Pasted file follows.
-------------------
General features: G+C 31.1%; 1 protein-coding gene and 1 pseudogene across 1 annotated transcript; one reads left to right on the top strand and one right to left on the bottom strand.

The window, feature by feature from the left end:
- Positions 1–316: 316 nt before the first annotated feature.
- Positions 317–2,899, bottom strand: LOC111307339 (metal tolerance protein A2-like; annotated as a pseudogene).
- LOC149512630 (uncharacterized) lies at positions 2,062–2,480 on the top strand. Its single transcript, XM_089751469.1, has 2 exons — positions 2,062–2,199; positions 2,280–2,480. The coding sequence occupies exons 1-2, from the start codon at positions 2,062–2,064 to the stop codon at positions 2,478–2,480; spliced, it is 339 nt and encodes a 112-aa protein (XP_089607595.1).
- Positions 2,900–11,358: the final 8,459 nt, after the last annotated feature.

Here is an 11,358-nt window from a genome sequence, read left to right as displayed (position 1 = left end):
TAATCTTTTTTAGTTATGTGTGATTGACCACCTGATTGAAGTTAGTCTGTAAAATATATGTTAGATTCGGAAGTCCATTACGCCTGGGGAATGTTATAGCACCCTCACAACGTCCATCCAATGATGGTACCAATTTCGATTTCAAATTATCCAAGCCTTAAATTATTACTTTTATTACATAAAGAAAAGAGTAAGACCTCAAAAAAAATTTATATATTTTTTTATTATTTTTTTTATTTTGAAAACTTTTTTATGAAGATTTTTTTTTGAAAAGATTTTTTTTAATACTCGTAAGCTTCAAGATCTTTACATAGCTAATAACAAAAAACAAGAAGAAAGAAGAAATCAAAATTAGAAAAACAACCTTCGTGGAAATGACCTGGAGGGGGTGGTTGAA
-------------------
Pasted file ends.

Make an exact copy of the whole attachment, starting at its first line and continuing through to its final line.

General features: G+C 31.1%; 1 protein-coding gene and 1 pseudogene across 1 annotated transcript; one reads left to right on the top strand and one right to left on the bottom strand.

The window, feature by feature from the left end:
- Positions 1–316: 316 nt before the first annotated feature.
- Positions 317–2,899, bottom strand: LOC111307339 (metal tolerance protein A2-like; annotated as a pseudogene).
- LOC149512630 (uncharacterized) lies at positions 2,062–2,480 on the top strand. Its single transcript, XM_089751469.1, has 2 exons — positions 2,062–2,199; positions 2,280–2,480. The coding sequence occupies exons 1-2, from the start codon at positions 2,062–2,064 to the stop codon at positions 2,478–2,480; spliced, it is 339 nt and encodes a 112-aa protein (XP_089607595.1).
- Positions 2,900–11,358: the final 8,459 nt, after the last annotated feature.

Here is an 11,358-nt window from a genome sequence, read left to right as displayed (position 1 = left end):
TAATCTTTTTTAGTTATGTGTGATTGACCACCTGATTGAAGTTAGTCTGTAAAATATATGTTAGATTCGGAAGTCCATTACGCCTGGGGAATGTTATAGCACCCTCACAACGTCCATCCAATGATGGTACCAATTTCGATTTCAAATTATCCAAGCCTTAAATTATTACTTTTATTACATAAAGAAAAGAGTAAGACCTCAAAAAAAATTTATATATTTTTTTATTATTTTTTTTATTTTGAAAACTTTTTTATGAAGATTTTTTTTTGAAAAGATTTTTTTTAATACTCGTAAGCTTCAAGATCTTTACATAGCTAATAACAAAAAACAAGAAGAAAGAAGAAATCAAAATTAGAAAAACAACCTTCGTGGAAATGACCTGGAGGGGGTGGTTGAA